Solitaire

BG plays well solitaire - there is no hidden information and some simple solo rules (e.g., an AI parasite) are included. The randomness of events and die rolls will keep you on your toes. The game is so challenging, the lonesome gamer may become addicted to the struggles of early life in the primordial soup.

Once life has appeared, you'll attempt to mutate it in order to strengthen and defend your organism.


What I'd Like To See

The rules font is so teensy-tiny is places, I actually had a use a magnifiying glass. The aid on the back cover was virtually unreadable to my naked eye, so be prepared to squint (or download a larger sized player aid).

The extended-example-of-play contains errors and skips that will leave you shaking your head. I know from past experience that it is incredibly difficult to construct these examples, so have patience and read the section because it does impart some crucial understanding.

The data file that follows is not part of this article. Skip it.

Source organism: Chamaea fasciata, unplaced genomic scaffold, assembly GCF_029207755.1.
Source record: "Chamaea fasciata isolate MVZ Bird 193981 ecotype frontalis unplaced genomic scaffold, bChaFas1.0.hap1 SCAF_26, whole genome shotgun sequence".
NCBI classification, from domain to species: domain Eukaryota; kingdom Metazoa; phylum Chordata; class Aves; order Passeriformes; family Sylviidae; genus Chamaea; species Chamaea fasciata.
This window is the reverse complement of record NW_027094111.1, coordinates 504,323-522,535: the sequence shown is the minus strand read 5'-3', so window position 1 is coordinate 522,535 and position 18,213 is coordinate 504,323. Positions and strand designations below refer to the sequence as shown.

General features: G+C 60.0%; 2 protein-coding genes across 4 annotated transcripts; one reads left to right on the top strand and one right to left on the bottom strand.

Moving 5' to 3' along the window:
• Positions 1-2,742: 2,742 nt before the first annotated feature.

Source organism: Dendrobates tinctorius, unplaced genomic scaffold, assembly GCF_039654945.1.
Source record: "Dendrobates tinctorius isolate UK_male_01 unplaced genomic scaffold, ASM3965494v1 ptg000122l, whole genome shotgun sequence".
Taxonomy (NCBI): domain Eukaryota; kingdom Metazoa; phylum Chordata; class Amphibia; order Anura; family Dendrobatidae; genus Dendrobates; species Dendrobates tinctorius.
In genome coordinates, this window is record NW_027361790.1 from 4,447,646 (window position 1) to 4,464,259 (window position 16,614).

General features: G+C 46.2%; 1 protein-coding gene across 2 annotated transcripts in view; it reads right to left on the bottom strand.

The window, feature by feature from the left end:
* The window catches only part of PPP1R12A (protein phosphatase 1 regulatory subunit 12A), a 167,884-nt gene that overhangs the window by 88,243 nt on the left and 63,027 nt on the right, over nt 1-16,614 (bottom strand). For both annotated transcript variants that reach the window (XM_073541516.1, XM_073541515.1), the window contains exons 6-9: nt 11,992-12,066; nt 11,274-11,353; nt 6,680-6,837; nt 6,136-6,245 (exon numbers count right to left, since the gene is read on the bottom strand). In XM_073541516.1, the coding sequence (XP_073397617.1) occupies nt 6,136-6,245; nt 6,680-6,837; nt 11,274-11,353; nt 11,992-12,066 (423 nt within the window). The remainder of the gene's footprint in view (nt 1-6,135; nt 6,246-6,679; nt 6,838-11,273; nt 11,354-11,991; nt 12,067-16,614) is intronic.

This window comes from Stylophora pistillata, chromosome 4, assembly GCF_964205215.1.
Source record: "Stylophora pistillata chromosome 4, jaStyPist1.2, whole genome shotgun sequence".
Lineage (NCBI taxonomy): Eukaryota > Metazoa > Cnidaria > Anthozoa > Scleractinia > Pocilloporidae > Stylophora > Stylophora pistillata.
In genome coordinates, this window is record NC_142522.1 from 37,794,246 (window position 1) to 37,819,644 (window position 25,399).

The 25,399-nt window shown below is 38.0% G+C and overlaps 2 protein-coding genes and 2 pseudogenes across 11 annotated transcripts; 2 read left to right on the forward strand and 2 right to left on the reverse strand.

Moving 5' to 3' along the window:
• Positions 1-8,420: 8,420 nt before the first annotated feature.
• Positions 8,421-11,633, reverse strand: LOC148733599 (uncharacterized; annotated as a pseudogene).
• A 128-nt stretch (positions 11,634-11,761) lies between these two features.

If there's a second print run (as well there should be), the two misprinted cards in the game should be corrected and offered to 1st edition owners.

And that unfriendly rulebook... grrrr.

Conclusions

If you're a fan of Sierra Madre Games then you'll know what to expect from Bios: Genesis. Newbies coming in will likely be blindsided by the high complexity and seemingly impenetrable depth that this design has to offer. I've already seen folk initally turn away because the rules are just too much for them, and I certainly can sympathize. Stick with it, just setup the game and play, and there's a good chance you'll uncover a memorable gem of a game.

Accomodating 1-4 players, the design is quite flexible. The game plays well cooperatively, competititively, and solitaire. Playtime generally runs several hours.